An answer to anger

Michael Fisher
11 min readNov 16, 2016

This poster hangs outside the room I work in. I passed by it many times before the election, but since then it has taken on new meaning.

Last Thursday, one of my oldest friends called me and asked if I shouldn’t feel anger. Not only is it morally justified, he seemed to be saying, but it will also prove politically expedient in the battles to come.

He may be right. I’ve been thinking about his question ever since. But I had to be honest: anger is not the emotion that has come to me most readily since Donald Trump’s victory.

After the initial shock on election night, I felt overwhelmed by sadness. Sadness that the country could elect such a president, but mostly sadness at the pain I began to feel at the root of this result.

On Wednesday morning, I texted Josh what I knew would be the opening salvo in a long debate:

We should take the election not as verification of doom but as a reminder of the need for and duty to empathize.

It may be that a Trump presidency is what’s needed to get people like you and me to look around and face the reasons why so many see the world so differently.

I’m scared and sick and sad like the rest of them in our education and cultural niches. But I am trying to consider that this is a lesson in humility we need to learn.

It’s time to face America as it is. This is the appropriate pride-swallowing exercise for those of us who condemned Trump from a distance.

Am I opting for conciliation and accommodation, as Trump’s angriest critics say?

I don’t think so.

Having underestimated the president-elect, the comfortable and the educated now need to look more seriously at the causes and conditions behind his rise to power. Upon close analysis these seem to have less to do with him as a person or anything he’s said than with the deep structural problems that have divided the country culturally and economically for decades.

Numerous friends have pointed out that I make this argument from a position of privilege. I have the luxury of looking at most social problems clinically, not experientially. But to me this makes the need for empathy all the more real and urgent.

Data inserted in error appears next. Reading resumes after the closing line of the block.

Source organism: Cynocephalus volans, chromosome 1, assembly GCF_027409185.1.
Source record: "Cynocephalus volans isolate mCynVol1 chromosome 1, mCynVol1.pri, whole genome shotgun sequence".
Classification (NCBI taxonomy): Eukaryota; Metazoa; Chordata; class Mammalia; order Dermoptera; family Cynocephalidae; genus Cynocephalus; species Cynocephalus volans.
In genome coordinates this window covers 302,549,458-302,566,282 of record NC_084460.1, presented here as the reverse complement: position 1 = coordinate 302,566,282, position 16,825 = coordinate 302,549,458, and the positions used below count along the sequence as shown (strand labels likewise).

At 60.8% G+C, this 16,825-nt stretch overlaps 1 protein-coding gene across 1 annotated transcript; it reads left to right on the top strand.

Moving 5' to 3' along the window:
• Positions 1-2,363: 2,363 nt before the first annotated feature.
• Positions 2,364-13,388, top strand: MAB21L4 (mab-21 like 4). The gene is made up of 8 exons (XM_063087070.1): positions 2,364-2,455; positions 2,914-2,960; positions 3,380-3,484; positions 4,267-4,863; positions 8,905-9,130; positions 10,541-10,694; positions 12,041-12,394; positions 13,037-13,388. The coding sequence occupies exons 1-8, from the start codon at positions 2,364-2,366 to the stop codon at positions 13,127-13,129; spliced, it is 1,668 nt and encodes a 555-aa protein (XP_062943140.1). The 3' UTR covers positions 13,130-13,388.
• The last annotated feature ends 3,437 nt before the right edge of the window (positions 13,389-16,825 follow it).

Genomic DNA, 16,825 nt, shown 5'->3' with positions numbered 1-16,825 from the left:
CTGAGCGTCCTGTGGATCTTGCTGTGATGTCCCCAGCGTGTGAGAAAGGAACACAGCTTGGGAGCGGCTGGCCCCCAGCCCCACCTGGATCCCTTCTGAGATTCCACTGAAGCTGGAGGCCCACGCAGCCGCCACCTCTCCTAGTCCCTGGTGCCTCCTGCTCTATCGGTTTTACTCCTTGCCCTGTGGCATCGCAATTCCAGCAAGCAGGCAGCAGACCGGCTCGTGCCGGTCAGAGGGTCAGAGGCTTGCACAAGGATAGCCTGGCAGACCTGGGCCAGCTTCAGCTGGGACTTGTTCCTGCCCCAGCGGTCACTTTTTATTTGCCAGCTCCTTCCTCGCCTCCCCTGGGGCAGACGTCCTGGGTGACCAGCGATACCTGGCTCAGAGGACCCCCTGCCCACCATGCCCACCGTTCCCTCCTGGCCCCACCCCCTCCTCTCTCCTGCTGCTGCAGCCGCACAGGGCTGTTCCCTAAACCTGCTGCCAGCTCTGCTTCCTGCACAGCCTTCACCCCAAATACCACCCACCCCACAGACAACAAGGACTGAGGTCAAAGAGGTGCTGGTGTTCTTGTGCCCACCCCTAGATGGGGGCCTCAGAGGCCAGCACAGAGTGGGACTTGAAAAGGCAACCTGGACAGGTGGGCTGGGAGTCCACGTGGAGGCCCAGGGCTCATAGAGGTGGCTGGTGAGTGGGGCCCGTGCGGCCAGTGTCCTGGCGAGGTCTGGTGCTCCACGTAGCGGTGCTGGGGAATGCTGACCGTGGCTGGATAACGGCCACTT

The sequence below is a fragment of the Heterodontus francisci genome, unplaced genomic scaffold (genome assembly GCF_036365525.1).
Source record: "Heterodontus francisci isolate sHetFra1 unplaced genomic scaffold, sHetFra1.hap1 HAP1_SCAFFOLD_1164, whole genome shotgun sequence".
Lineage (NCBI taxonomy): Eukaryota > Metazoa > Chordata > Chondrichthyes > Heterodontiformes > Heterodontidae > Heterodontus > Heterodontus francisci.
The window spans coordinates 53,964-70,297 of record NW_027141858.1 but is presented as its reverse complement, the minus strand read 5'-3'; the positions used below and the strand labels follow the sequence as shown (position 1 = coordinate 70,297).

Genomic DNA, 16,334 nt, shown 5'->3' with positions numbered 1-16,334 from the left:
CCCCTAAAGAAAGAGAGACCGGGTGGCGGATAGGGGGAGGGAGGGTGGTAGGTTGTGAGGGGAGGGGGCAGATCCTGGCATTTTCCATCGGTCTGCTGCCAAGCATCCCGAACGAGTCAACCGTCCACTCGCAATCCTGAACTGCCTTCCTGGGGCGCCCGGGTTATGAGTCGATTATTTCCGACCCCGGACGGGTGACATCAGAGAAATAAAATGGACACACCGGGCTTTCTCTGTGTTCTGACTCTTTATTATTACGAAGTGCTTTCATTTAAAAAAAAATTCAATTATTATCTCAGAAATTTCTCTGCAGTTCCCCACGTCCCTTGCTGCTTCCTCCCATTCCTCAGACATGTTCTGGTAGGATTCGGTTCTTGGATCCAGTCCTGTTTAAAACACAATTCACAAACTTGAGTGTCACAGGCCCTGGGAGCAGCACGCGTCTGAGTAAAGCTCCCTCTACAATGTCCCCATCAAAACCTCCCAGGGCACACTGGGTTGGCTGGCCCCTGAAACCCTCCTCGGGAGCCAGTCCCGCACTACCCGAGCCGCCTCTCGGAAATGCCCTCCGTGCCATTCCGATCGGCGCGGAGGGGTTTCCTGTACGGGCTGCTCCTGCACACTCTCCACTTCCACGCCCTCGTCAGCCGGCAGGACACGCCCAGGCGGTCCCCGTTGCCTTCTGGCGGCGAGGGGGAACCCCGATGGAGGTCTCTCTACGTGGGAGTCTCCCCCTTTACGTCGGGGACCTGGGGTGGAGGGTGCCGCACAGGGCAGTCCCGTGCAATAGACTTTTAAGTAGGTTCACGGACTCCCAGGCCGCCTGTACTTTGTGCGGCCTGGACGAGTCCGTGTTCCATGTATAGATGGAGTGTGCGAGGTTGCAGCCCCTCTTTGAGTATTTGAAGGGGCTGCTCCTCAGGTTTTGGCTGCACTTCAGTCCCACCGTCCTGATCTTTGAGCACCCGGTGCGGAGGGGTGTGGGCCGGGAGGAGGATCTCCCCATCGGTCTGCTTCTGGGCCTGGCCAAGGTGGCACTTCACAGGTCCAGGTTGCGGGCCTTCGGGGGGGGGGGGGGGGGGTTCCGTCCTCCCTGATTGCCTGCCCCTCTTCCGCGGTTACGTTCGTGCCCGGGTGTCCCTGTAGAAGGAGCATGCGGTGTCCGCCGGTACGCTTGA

I have no idea what it’s like to be Black, Latino, Muslim, or a woman. I also have no idea what it’s like to be a Trump voter. Isn’t it time we all tried to feel a little more into each others’ pain?

As Charles Eisenstein suggests, “If you are appalled at the election outcome and feel the call of hate, perhaps try asking yourself, ‘What is it like to be a Trump supporter?’ Ask it not with a patronizing condescension, but for real, looking underneath the caricature of misogynist and bigot to find the real person.”

Since the election, I’ve felt the need to puncture my own penchant toward insulated complacency and reach further than I have in the past. On Sunday I took part in what the organizers called a vulnerable rally. At a busy intersection in downtown Oakland, we gathered not to protest but to stand with signs bearing vulnerable sentiments.

A few days earlier this had been the site of what some called a riot. Windows were smashed, people were arrested, and there was plenty of anti-Trump divisiveness on display. Now we occupied the same space with signs that silently declared “I am afraid I don’t matter,” “I am ashamed of my privilege,” and “I feel lonely.” Some people’s signs were more personal. Mine said “I feel like I’m part of the problem.”

After all my talk of abstract empathy over the past few days, this felt like a productive way to engage and help heal the world in some small way. The words we held let our insides show — snippets selected to greet passersby with the question, “can you feel into this?” It was an invitation to go inside and greet the other, a model for what we might do more of all over the country.